Both the API and the EPA adopt a hierarchical approach to waste management which aligns with the philosophy of “reduce, reuse, and recycle” first. This is critical as any material which has not been reused or recycled will ultimately end up underground, on the ground, or in the atmosphere. Thus, minimizing or preventing waste and pollution generation is the most important part of a comprehensive waste management strategy. By avoiding the generation of waste in the first place, or by reusing or recycling various oilfield products and byproducts, the downstream issues of disposal are avoided. The trends towards closed loop drilling systems, thermal desorption, mud and road base recycling are examples of how this philosophy has been put into practice.
As a final step, remaining wastes should be disposed of using sound best practice techniques. For example, in some jurisdictions, oil and gas companies are allowed to leave their drilling wastes buried onsite in reserve pits. This choice is one with significant future costs and consequences. A better choice which is well proven in both onshore and offshore environments is to use slurry injection techniques to dispose of all fluid and solid wastes which arise from the drilling activity. In a 1998 report, the EPA noted that “the deep injection of waste is the only disposal option that effectively removes waste from the biosphere.” If the operator is drilling a multi-well pad in a region where there is no such facility, one option would be to complete one of its production wellbores first in an injection zone and to use slurry injection to dispose of all materials (cuttings, pit water, muds, etc.) into that well before recompleting it in the productive interval. This would enable all wastes created to be disposed onsite (thus eliminating costly and dangerous trucking of materials) and without co-mingling wastes with those of another operator. Another option for certain wastes (i.e. low chloride water-based muds) is to landfarm them onsite which again eliminates trucking and co-mingling.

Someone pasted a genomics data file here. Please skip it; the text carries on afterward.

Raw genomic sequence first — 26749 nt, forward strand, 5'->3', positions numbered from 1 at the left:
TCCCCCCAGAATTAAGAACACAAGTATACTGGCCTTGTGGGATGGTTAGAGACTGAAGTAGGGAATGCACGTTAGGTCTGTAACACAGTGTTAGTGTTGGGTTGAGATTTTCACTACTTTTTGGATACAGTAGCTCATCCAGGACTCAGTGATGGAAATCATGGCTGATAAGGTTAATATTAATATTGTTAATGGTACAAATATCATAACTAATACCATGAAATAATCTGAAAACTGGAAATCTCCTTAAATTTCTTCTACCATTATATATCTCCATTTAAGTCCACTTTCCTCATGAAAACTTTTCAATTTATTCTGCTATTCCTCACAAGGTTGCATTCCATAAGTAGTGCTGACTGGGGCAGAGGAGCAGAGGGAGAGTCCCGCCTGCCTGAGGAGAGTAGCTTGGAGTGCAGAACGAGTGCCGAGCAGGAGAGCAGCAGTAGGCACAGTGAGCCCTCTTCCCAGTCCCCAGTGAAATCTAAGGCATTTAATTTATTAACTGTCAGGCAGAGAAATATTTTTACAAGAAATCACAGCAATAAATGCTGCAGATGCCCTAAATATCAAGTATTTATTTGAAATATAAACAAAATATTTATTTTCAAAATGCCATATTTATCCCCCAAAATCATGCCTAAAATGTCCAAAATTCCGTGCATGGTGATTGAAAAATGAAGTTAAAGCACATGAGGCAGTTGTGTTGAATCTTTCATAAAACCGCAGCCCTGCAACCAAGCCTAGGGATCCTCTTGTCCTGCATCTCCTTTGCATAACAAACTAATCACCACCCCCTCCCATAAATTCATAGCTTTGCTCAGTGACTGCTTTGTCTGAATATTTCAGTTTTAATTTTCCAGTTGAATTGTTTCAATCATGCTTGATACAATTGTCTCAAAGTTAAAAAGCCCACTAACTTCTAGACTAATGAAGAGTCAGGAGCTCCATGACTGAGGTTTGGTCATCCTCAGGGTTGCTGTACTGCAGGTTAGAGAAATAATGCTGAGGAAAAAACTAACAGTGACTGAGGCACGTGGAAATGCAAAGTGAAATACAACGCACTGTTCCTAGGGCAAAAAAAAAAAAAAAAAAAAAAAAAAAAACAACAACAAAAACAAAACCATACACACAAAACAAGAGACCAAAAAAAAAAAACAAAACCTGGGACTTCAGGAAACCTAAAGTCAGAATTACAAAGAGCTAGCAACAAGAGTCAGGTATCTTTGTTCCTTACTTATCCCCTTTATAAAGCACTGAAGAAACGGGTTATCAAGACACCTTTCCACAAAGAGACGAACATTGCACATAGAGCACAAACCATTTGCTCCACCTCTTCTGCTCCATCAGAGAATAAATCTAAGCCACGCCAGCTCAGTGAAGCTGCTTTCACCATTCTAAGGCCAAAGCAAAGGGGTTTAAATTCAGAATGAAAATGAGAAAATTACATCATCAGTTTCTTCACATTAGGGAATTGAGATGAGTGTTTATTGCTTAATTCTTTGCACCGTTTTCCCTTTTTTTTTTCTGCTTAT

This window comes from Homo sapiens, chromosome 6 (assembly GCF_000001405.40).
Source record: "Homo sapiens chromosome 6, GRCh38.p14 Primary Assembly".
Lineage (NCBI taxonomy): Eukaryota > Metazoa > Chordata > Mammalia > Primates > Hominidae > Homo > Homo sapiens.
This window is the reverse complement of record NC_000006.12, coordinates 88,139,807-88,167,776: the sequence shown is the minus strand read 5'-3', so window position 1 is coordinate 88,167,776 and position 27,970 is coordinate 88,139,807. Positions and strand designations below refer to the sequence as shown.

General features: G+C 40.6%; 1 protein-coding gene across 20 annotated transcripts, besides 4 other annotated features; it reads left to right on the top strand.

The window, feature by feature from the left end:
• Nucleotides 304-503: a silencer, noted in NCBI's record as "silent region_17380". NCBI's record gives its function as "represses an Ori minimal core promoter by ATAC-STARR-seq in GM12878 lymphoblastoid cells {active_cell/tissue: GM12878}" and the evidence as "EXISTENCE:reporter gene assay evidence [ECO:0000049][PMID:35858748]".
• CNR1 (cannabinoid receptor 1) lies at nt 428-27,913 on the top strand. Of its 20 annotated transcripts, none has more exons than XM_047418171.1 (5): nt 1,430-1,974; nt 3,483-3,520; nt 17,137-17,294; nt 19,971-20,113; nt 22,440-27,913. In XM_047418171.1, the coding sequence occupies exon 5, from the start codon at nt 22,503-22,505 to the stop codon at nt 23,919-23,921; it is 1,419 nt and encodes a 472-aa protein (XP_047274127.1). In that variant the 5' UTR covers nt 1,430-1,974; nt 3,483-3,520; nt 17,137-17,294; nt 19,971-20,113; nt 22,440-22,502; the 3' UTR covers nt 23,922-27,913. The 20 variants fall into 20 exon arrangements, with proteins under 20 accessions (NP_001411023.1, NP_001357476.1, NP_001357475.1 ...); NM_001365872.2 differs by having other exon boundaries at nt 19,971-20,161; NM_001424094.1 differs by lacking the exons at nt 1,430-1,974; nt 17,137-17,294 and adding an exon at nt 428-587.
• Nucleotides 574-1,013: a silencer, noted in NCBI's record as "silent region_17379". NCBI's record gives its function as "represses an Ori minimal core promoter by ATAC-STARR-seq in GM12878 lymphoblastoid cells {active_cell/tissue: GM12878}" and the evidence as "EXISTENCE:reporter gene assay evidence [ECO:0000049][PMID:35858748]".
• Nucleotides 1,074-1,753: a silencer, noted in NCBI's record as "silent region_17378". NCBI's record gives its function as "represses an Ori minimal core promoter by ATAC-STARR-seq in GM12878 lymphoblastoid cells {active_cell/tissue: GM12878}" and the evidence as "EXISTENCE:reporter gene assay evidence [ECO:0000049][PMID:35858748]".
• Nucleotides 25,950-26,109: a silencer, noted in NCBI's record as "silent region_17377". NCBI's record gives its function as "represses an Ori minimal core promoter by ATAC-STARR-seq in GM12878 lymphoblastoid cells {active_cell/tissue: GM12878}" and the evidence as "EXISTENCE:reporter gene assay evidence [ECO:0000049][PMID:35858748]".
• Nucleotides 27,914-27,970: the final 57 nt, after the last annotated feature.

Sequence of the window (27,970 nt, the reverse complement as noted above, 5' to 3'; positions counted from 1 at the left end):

While there are many other proven ways to dispose of oilfield waste, a good guideline to use when selecting the particular method for your environment and waste type is to first look to methods which minimize the risks of human or animal contact with the wastes, prevent contamination of surface waters or deep aquifers, and over time render the waste benign.